Rare planetary alignment - How to catch it

“Planetary parade” on display Tuesday
Published: Mar. 28, 2023 at 4:39 PM CDT
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NEW ORLEANS (WVUE) - A rare “planetary parade” will be on display Tuesday evening.

Just after sunset, Mercury and Jupiter will appear near the western horizon. Continuing a path up in the sky, Venus, Uranus, Mars and the Moon will align. A similar planetary alignment will not be visible again until 2040.

Planetary alignment
Planetary alignment(WVUE)

A planetary alignment is described to be when planets gather closely on one side of the Sun at the same time, as seen from above the solar system as well as when planets gather in a small group in the sky as seen from the earth. Planetary parades occur when several planets are located in the same zodiac constellation.

Jupiter and Mercury will be located in the constellation Pisces. Venus and Uranus will be located in the constellation Aries while Mars will line up higher in the sky near the first quarter Moon in the constellation Gemini.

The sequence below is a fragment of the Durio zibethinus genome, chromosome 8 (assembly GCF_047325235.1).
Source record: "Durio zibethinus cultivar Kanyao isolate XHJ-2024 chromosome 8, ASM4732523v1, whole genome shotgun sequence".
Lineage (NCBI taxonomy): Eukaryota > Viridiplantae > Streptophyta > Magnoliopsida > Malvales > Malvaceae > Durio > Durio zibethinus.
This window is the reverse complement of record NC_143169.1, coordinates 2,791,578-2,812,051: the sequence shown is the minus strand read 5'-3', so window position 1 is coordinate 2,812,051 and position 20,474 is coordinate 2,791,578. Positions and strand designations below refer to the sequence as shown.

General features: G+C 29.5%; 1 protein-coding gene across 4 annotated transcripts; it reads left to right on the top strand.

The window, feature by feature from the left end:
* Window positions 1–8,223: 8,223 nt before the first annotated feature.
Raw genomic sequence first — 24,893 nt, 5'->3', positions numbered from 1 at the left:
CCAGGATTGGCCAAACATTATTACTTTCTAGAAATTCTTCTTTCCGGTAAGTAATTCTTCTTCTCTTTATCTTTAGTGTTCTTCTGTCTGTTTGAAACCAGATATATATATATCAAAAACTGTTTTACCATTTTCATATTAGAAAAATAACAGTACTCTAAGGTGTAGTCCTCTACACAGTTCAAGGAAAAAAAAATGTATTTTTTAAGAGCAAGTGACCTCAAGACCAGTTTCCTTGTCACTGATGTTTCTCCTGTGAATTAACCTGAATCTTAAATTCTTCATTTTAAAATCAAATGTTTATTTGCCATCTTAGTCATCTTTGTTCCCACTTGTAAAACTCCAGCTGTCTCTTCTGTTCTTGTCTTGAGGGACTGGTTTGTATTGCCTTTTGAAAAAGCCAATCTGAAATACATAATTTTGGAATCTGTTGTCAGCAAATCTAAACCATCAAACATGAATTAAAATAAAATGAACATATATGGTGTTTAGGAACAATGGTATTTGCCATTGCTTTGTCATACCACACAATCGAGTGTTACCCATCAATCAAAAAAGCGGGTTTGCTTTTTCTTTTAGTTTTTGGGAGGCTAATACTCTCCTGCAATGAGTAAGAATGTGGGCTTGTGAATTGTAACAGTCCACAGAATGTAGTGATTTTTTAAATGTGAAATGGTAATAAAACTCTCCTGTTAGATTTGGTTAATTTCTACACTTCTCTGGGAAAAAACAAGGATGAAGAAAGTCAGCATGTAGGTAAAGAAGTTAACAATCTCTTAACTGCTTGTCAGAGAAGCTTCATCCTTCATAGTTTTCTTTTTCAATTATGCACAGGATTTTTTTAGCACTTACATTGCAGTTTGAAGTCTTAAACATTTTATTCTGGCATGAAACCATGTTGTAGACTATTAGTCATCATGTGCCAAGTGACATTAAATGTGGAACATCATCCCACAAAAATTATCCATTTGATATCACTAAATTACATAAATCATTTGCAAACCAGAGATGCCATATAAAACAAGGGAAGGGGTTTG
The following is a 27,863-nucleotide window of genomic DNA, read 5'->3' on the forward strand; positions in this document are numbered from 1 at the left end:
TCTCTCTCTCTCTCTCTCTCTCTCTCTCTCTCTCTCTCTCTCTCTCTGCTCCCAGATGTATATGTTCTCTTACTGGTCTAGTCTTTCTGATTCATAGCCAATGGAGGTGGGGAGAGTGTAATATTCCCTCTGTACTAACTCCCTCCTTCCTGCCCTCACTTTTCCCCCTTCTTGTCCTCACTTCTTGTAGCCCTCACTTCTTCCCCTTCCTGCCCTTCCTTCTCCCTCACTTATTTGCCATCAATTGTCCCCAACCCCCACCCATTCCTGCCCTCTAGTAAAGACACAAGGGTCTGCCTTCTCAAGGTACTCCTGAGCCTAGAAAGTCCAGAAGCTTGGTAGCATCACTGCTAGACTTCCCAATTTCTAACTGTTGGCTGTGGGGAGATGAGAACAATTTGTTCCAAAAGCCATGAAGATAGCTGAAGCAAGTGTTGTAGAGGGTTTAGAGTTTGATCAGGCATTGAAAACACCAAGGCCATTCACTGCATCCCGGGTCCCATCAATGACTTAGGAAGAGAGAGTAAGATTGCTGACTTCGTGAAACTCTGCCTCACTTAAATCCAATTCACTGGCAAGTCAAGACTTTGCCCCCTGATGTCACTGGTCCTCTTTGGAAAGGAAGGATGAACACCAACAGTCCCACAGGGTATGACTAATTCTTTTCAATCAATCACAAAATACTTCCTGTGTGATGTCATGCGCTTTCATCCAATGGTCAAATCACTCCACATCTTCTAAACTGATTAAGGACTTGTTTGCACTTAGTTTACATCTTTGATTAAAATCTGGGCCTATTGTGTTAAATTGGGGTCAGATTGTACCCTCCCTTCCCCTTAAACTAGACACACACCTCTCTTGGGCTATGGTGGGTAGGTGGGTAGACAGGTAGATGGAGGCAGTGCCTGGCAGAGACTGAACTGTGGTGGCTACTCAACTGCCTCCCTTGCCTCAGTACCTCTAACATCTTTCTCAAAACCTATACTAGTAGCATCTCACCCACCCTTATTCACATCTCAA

The sun sets at 7:16 PM on Tuesday, leaving the event visible for just over a half an hour. You’ll need a pair of strong binoculars in order to see Uranus stationed just above and to the left of Venus. The rest of the plants are visible with the naked eye.

Planets do not form a perfectly straight line in the sky during planetary alignments. All of the planets orbit the sun in nearly the same plane. Because of this, planets appear to track across the sky along the ecliptic - the Sun’s yearly path across the sky.

March 28 is the best day for observing the planetary parade, but it will be visible for a few days after as well.

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